“When the insurer makes a late offer, which is deemed to be reasonable, the Appeals Court has now ruled quite clearly that such evidence is not relevant to the question of punitive damages,” said Pritzker, a lawyer at Brown Rudnick in Boston.

To show that an insurance company has acted in good faith, defendants have long been permitted to introduce such evidence, said Zelle, who practices at Zelle, McDonough & Cohen in Boston.

“One of the reasons we are scratching our heads over this case is that the rule generally is that, if the insurance company makes a reasonable offer, they should be insulated from bad-faith damages,” he said. “Even though AIG made a reasonable offer, the Appeals Court said they are still going to hit them up for damages.”

David W. White Jr. of Breakstone, White & Gluck in Boston represented a plaintiff in a 2003 SJC case involving similar issues. He criticized the Appeals Court for rejecting the plaintiffs’ argument in Rhodes that punitive damage awards are to be calculated by multiplying the underlying judgment.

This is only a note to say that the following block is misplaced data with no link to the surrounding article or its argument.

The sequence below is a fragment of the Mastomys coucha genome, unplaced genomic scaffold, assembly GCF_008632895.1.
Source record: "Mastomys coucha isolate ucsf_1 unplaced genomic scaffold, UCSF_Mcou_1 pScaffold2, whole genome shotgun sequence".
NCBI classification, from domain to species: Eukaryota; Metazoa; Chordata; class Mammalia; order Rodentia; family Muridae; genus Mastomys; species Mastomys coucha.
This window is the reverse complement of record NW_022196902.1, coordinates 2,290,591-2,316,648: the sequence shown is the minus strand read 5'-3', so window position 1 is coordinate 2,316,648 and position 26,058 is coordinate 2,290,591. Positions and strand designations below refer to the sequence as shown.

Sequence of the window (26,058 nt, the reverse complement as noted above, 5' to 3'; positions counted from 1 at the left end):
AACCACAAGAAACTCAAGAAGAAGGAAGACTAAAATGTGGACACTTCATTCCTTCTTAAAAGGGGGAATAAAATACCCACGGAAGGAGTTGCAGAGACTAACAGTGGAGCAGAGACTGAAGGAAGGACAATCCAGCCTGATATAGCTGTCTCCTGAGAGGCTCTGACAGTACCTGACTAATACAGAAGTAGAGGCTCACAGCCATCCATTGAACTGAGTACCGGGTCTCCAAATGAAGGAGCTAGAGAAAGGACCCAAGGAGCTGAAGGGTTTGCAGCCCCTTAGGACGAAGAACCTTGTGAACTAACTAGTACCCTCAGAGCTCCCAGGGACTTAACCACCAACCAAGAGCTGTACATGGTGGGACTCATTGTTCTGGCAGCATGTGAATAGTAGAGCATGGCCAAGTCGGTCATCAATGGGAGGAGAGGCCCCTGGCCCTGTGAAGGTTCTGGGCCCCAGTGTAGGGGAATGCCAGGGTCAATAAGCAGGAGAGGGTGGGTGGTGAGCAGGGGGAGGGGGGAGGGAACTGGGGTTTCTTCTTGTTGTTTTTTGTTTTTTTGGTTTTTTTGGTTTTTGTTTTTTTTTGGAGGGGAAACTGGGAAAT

Instead, Judge Elspeth B. Cypher, writing for the court, held that the amount to be doubled or trebled should be measured by applying loss-of-use principles, White said.

Using such a calculation, damages are determined by looking at the time between when the insurance company breached its duty to make an initial offer and the date a reasonable offer was finally made.

“The court chose a path that is most unusual and disappointing,” White said. “There is no precedent for doing this.”

When the Legislature amended Chapter 93A in 1990, White said, it clearly intended for the judgment to be the foundation for a damage award.

“Chapter 93A law has developed in a sort of a zigzag fashion, and it is hard for judges to figure out which way they should be looking at any given moment,” he said.  “What this case has done is take something that is reasonably confusing and make it even more confusing.”